Many people say the charity of African heads of state begins and ends abroad.
Several of them have joined the some of world’s wealthiest families in a fundraiser to rebuild the iconic 850-year-old Notre Dame cathedral in Paris which was devastated by fire last Monday.
But how do these African leaders react to similar projects geared towards preserving the continent’s cultural heritage?
UNESCO has made calls for the continent to restore and preserve the 11 medieval monolithic cave churches of the 13th-century ‘New Jerusalem’, situated in the heart of Ethiopia.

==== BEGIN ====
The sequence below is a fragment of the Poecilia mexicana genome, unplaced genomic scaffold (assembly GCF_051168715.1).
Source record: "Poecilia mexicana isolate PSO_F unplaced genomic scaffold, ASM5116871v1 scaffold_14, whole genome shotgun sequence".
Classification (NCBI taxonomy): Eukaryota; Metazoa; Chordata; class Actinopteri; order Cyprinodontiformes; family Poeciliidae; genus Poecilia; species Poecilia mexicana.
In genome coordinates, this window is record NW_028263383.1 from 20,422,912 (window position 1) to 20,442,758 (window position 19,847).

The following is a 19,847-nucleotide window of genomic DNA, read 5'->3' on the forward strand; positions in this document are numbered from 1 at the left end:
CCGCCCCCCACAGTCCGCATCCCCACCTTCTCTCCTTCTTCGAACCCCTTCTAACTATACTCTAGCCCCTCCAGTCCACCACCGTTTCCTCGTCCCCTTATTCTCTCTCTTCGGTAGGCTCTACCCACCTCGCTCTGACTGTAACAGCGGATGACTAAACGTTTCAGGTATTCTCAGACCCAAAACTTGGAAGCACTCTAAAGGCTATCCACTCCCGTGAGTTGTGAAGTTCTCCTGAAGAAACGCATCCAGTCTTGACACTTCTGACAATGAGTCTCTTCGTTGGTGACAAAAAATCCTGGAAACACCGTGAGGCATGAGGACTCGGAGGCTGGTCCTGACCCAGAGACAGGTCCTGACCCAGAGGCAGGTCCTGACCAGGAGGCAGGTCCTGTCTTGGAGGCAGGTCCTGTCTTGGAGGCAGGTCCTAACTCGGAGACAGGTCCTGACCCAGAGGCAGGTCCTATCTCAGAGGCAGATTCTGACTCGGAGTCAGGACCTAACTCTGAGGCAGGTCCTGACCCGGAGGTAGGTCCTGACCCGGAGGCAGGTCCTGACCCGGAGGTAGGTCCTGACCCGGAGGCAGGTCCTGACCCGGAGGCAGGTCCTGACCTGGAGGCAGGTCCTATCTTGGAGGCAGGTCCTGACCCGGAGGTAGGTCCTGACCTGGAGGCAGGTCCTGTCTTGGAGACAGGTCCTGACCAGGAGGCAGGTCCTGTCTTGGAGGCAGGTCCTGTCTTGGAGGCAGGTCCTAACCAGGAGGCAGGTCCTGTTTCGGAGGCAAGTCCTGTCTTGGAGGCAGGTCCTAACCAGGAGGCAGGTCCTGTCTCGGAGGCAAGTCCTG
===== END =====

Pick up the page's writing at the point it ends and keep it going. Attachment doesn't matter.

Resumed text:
The historic dug-out churches have been have been spoiled by rain, erosion, repairs and modifications. Yet, UNESCO’s calls seem to have fallen on deaf ears.
The historic Kasubi Tombs in Kampala were torched on March 16, 2010. Besides the Ugandan government and the Buganda Kingdom, UNESCO has received no support from other African leaders for the reconstruction of the 137-year-old Kasubi tombs.
What accounts for the luck-warmness of African heads of state towards measures to preserve the continent’s heritage plagued with tragedies?
Follow Claudia Nsono’s chat with UNESCO’s Regional Director for Central Africa, Salah Khaled.